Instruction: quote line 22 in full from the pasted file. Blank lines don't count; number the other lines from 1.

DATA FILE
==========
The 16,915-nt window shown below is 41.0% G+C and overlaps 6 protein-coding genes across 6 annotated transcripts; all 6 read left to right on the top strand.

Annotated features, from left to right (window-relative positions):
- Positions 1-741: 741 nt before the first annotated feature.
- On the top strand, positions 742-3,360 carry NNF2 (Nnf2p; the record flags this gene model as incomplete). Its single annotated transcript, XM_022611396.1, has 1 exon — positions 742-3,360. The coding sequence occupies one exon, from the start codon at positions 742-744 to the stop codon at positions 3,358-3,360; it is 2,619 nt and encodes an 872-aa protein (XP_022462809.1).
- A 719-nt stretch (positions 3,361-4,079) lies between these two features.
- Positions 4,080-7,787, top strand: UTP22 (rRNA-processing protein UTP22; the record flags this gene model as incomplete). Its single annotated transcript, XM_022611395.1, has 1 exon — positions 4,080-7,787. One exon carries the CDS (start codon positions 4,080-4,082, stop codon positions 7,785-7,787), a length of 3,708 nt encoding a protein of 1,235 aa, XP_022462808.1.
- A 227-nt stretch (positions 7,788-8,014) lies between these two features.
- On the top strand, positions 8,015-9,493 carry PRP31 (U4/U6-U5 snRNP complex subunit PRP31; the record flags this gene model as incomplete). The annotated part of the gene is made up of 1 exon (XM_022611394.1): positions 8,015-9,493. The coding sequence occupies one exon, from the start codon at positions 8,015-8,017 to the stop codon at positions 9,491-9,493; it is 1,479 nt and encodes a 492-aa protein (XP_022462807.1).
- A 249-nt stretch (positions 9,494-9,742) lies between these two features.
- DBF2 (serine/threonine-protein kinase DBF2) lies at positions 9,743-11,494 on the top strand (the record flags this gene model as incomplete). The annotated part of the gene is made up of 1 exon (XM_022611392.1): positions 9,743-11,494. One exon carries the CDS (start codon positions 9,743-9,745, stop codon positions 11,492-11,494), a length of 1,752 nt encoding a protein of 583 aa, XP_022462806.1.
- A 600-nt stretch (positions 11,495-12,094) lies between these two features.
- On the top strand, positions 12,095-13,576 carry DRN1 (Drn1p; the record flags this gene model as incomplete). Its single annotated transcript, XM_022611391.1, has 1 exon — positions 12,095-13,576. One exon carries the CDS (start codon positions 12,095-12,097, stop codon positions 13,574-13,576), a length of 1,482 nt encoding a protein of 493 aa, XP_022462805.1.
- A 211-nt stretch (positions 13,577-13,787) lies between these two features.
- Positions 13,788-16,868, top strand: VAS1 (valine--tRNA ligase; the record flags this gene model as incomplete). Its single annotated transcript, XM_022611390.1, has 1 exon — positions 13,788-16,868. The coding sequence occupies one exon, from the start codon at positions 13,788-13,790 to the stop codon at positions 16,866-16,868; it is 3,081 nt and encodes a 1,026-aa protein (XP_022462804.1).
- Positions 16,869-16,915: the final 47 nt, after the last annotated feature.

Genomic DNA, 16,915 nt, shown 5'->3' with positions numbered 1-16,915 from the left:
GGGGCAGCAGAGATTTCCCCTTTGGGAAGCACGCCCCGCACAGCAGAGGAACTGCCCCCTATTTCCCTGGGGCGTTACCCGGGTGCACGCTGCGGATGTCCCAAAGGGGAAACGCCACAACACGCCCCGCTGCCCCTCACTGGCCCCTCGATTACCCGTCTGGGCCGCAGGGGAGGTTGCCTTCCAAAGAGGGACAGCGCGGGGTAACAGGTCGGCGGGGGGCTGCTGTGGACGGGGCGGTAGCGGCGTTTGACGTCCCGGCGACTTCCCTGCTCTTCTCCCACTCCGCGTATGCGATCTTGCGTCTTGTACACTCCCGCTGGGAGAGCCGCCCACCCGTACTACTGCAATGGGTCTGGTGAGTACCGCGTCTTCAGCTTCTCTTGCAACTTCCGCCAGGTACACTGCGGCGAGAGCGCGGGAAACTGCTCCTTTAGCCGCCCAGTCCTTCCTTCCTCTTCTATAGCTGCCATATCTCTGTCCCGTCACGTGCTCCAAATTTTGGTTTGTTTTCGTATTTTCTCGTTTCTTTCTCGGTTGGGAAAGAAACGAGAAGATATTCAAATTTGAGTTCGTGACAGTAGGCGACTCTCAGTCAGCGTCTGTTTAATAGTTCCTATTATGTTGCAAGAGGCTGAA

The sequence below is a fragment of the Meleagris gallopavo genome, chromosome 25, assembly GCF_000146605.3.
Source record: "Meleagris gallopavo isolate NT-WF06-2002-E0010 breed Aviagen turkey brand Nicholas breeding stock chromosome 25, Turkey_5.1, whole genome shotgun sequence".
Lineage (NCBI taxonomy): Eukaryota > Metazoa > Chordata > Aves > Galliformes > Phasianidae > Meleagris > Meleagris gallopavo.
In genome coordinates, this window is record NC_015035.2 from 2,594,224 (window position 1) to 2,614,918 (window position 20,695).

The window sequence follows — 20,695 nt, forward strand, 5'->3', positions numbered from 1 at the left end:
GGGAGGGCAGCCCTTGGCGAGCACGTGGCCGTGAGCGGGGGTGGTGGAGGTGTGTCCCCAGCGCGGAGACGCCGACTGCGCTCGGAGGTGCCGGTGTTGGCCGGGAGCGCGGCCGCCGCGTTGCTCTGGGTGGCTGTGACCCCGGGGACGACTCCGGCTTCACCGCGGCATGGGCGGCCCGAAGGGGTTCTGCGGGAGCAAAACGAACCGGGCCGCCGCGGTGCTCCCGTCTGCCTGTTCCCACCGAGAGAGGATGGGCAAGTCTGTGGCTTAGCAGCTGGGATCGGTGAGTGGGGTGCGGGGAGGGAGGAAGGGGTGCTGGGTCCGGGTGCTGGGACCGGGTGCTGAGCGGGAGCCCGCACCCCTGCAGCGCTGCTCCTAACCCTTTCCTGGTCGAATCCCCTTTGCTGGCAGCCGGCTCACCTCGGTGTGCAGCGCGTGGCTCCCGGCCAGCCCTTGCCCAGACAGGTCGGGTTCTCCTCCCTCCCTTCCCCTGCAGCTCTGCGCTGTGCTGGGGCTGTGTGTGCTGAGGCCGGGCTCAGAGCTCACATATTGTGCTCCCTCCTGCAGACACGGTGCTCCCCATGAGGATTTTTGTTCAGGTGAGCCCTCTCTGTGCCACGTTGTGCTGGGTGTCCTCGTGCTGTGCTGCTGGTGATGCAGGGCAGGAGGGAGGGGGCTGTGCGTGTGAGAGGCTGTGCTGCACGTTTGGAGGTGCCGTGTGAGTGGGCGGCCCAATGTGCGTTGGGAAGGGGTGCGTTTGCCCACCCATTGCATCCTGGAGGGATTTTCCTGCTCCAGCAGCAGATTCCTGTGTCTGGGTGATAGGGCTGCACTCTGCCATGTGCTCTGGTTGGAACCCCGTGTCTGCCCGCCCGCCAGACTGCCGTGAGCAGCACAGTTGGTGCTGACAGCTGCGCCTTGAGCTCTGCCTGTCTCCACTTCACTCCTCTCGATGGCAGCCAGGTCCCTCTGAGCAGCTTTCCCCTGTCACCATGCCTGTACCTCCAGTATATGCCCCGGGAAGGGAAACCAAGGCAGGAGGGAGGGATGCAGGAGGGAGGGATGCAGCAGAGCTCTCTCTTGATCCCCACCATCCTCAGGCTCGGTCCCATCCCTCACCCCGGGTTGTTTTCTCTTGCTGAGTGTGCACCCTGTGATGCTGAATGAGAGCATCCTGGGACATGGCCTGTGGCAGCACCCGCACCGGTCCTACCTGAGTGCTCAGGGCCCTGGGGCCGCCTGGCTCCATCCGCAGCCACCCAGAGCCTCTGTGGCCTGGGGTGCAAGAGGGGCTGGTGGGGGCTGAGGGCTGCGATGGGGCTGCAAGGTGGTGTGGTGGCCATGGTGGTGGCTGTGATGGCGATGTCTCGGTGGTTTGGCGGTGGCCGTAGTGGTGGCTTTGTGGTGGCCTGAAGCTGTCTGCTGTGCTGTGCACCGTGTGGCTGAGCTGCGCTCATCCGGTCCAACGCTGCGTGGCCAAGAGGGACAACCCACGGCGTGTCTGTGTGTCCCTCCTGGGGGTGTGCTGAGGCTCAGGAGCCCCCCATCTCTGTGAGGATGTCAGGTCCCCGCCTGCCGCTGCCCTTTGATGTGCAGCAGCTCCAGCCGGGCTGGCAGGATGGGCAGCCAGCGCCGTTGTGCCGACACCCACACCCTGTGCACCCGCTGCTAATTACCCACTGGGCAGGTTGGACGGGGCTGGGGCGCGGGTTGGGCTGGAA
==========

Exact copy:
The window sequence follows — 20,695 nt, forward strand, 5'->3', positions numbered from 1 at the left end: